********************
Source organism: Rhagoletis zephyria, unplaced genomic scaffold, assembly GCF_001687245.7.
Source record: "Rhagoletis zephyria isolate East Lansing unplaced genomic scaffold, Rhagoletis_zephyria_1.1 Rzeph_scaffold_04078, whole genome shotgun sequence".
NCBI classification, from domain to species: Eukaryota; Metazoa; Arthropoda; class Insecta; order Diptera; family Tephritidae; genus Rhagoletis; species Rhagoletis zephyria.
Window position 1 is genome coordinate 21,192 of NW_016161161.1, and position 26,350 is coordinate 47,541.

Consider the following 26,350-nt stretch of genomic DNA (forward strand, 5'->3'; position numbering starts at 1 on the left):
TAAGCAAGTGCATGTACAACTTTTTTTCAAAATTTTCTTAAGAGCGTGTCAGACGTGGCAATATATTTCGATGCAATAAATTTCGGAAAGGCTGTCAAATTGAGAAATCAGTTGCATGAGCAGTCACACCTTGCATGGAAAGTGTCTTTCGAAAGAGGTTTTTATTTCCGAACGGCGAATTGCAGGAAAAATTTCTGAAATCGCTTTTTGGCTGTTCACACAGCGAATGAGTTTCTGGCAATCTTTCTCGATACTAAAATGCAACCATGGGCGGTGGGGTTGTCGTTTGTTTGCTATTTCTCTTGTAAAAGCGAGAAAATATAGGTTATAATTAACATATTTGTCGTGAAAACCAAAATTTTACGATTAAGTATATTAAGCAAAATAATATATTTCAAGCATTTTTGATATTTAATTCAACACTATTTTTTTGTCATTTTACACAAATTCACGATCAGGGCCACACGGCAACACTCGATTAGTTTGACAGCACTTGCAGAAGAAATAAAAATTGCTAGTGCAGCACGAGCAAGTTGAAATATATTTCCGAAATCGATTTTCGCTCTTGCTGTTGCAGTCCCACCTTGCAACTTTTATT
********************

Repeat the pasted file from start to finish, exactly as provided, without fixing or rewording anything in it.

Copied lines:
Source organism: Rhagoletis zephyria, unplaced genomic scaffold, assembly GCF_001687245.7.
Source record: "Rhagoletis zephyria isolate East Lansing unplaced genomic scaffold, Rhagoletis_zephyria_1.1 Rzeph_scaffold_04078, whole genome shotgun sequence".
NCBI classification, from domain to species: Eukaryota; Metazoa; Arthropoda; class Insecta; order Diptera; family Tephritidae; genus Rhagoletis; species Rhagoletis zephyria.
Window position 1 is genome coordinate 21,192 of NW_016161161.1, and position 26,350 is coordinate 47,541.

Consider the following 26,350-nt stretch of genomic DNA (forward strand, 5'->3'; position numbering starts at 1 on the left):
TAAGCAAGTGCATGTACAACTTTTTTTCAAAATTTTCTTAAGAGCGTGTCAGACGTGGCAATATATTTCGATGCAATAAATTTCGGAAAGGCTGTCAAATTGAGAAATCAGTTGCATGAGCAGTCACACCTTGCATGGAAAGTGTCTTTCGAAAGAGGTTTTTATTTCCGAACGGCGAATTGCAGGAAAAATTTCTGAAATCGCTTTTTGGCTGTTCACACAGCGAATGAGTTTCTGGCAATCTTTCTCGATACTAAAATGCAACCATGGGCGGTGGGGTTGTCGTTTGTTTGCTATTTCTCTTGTAAAAGCGAGAAAATATAGGTTATAATTAACATATTTGTCGTGAAAACCAAAATTTTACGATTAAGTATATTAAGCAAAATAATATATTTCAAGCATTTTTGATATTTAATTCAACACTATTTTTTTGTCATTTTACACAAATTCACGATCAGGGCCACACGGCAACACTCGATTAGTTTGACAGCACTTGCAGAAGAAATAAAAATTGCTAGTGCAGCACGAGCAAGTTGAAATATATTTCCGAAATCGATTTTCGCTCTTGCTGTTGCAGTCCCACCTTGCAACTTTTATT